Q&A: Kaikoura, one year on
By New Zealand specialist Miriam
On 14th November 2016, the town of Kaikoura on New Zealand’s South Island — celebrated for its whale watching, and coastal and mountainous scenery — suffered a magnitude 7.8 earthquake.
Damage was significant: subsidence and landslides temporarily cut off the town, with naval ships coming to rescue stranded residents and visitors.
Fast-forward 12 months, and Kaikoura is back up and running. New Zealand specialist (and avowed marine life fan) Miriam recently visited the town, and she explains what you need to know about post-quake Kaikoura — plus why you should include it in your trip.
How has Kaikoura changed since the 2016 earthquake?
The landscape has changed quite dramatically. Around the Kaikoura Peninsula, a phenomenon known as co-seismic movement has uplifted large swathes of the seabed by 2 to 5 m (6.6 to 16.4 ft) above ground.
Views to the Kaikoura Ranges
It’s an alien sight, this sudden exposure of an area previously only visible at low tide: in places you can see where whalebones have been uncovered. Strangely spherical rocks have been found at an area called Gooch’s Beach. They’re possibly concretions, though locals have affectionately nicknamed them ‘dinosaur eggs’. Now, Kaikoura has some of the geologically youngest coastline in New Zealand, and you can actually walk around the entire peninsula at low tide.
While these changes are fascinating to observe, they’re admittedly bittersweet for local people, especially those who’ve lived here all their lives. ‘It’s like getting to know your home all over again,’ said a B&B owner, a little sadly.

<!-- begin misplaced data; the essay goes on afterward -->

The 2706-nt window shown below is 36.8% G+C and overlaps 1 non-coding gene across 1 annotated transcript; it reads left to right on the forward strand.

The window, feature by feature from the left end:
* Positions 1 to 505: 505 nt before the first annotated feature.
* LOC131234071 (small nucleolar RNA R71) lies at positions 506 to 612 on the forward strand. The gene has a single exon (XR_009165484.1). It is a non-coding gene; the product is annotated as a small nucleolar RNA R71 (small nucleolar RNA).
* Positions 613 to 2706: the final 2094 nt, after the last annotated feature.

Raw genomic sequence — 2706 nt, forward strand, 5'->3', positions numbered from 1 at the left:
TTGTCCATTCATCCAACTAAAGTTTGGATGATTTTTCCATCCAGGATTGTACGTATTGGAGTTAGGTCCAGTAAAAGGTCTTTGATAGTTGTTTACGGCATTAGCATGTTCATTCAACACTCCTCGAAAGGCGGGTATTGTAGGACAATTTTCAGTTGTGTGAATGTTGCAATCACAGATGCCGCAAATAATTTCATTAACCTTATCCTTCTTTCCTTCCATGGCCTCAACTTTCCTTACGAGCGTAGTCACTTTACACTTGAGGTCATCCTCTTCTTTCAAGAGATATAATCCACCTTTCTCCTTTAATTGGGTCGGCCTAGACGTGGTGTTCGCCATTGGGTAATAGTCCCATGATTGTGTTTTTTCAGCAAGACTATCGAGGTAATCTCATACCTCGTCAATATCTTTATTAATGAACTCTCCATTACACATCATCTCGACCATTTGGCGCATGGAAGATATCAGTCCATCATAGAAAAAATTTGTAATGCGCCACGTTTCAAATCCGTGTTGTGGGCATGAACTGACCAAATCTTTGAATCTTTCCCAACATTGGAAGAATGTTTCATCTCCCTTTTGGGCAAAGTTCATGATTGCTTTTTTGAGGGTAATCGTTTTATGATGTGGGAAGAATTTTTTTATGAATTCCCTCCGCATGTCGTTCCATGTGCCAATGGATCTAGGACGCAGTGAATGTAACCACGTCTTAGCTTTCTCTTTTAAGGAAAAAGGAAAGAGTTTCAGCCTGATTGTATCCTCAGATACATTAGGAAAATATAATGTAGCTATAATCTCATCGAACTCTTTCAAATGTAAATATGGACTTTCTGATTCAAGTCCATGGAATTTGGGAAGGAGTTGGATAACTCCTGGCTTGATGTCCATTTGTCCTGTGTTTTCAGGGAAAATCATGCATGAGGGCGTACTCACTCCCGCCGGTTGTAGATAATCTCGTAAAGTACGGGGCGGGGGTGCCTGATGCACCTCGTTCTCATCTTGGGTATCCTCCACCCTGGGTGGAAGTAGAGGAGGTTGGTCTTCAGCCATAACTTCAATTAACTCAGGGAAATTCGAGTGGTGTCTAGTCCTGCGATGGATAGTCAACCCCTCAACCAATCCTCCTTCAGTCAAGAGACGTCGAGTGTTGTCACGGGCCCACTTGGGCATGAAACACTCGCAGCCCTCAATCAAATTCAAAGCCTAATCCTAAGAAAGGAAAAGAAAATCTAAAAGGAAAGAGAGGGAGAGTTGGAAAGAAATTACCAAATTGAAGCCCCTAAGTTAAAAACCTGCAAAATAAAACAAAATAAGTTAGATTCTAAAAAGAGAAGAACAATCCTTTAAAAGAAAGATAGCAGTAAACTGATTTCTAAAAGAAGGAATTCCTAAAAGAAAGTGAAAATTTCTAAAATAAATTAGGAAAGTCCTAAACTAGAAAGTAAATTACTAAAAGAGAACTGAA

The Kaikoura coastline, taken post-quake on the 'Wings Over Whales' flight by New Zealand specialist James
But Kaikoura residents — and New Zealanders in general — are a resilient lot, and they’re pragmatic and clear-sighted when it comes to earthquakes and their after-effects. I’d say, in general, the community has really embraced the changed topography and the new opportunities it brings.
For example, a week after the quake, two kayak guides discovered an underwater hot spring at Whaler’s Bay, which had been created by dissolved gases rising from new fissures in the seabed. They’re now leading kayak trips out to witness it.
Has the marine life been affected by the earthquake?
Generally, no. Whales are fast-moving creatures and capable of covering vast distances, so the earthquake didn’t have much of an effect on them. Now, it does seem that all the whale species, as well as the dusky and common dolphins who famously frequented this coastline, have returned. In fact, sightings have slightly increased.
On my visit, I saw sperm whales (who like to deep-dive into the underwater canyon that opens up a 20-minute boat ride from Kaikoura’s shoreline). I was also especially thrilled to see a wandering albatross again and to learn that their numbers are still strong in this part of New Zealand. I’ve been entranced by these birds ever since I first read The Rime of the Ancient Mariner. They’re so huge, they almost completely bathe you in their shadow when they fly overhead.